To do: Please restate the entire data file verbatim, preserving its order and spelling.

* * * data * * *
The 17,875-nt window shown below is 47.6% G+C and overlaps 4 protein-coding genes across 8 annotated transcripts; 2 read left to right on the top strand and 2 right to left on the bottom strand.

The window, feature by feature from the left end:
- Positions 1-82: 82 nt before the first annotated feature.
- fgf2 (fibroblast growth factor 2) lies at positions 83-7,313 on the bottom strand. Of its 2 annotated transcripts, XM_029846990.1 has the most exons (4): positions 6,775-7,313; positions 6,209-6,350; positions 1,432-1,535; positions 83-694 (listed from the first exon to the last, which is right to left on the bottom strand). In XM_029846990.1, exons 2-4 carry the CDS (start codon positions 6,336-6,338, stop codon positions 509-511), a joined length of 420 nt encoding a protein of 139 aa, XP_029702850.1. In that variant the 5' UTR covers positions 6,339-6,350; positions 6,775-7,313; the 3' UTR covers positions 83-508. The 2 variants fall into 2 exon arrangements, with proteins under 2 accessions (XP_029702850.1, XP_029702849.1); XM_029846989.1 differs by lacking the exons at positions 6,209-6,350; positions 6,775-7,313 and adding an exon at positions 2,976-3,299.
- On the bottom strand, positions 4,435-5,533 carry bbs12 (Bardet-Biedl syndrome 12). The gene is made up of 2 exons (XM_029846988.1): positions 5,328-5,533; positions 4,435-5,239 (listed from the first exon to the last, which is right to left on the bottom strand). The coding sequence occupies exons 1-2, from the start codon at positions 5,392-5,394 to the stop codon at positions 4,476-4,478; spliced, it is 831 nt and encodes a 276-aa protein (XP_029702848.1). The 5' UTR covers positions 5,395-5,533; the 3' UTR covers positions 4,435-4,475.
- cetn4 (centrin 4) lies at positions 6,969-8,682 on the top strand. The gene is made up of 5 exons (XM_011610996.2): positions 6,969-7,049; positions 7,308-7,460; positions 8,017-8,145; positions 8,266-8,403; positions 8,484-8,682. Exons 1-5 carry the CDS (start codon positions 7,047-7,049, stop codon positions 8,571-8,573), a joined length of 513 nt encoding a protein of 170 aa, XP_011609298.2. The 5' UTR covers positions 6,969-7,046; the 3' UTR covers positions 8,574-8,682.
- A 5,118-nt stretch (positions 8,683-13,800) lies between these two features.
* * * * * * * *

The 17,875-nt window shown below is 47.6% G+C and overlaps 4 protein-coding genes across 8 annotated transcripts; 2 read left to right on the top strand and 2 right to left on the bottom strand.

The window, feature by feature from the left end:
- Positions 1-82: 82 nt before the first annotated feature.
- fgf2 (fibroblast growth factor 2) lies at positions 83-7,313 on the bottom strand. Of its 2 annotated transcripts, XM_029846990.1 has the most exons (4): positions 6,775-7,313; positions 6,209-6,350; positions 1,432-1,535; positions 83-694 (listed from the first exon to the last, which is right to left on the bottom strand). In XM_029846990.1, exons 2-4 carry the CDS (start codon positions 6,336-6,338, stop codon positions 509-511), a joined length of 420 nt encoding a protein of 139 aa, XP_029702850.1. In that variant the 5' UTR covers positions 6,339-6,350; positions 6,775-7,313; the 3' UTR covers positions 83-508. The 2 variants fall into 2 exon arrangements, with proteins under 2 accessions (XP_029702850.1, XP_029702849.1); XM_029846989.1 differs by lacking the exons at positions 6,209-6,350; positions 6,775-7,313 and adding an exon at positions 2,976-3,299.
- On the bottom strand, positions 4,435-5,533 carry bbs12 (Bardet-Biedl syndrome 12). The gene is made up of 2 exons (XM_029846988.1): positions 5,328-5,533; positions 4,435-5,239 (listed from the first exon to the last, which is right to left on the bottom strand). The coding sequence occupies exons 1-2, from the start codon at positions 5,392-5,394 to the stop codon at positions 4,476-4,478; spliced, it is 831 nt and encodes a 276-aa protein (XP_029702848.1). The 5' UTR covers positions 5,395-5,533; the 3' UTR covers positions 4,435-4,475.
- cetn4 (centrin 4) lies at positions 6,969-8,682 on the top strand. The gene is made up of 5 exons (XM_011610996.2): positions 6,969-7,049; positions 7,308-7,460; positions 8,017-8,145; positions 8,266-8,403; positions 8,484-8,682. Exons 1-5 carry the CDS (start codon positions 7,047-7,049, stop codon positions 8,571-8,573), a joined length of 513 nt encoding a protein of 170 aa, XP_011609298.2. The 5' UTR covers positions 6,969-7,046; the 3' UTR covers positions 8,574-8,682.
- A 5,118-nt stretch (positions 8,683-13,800) lies between these two features.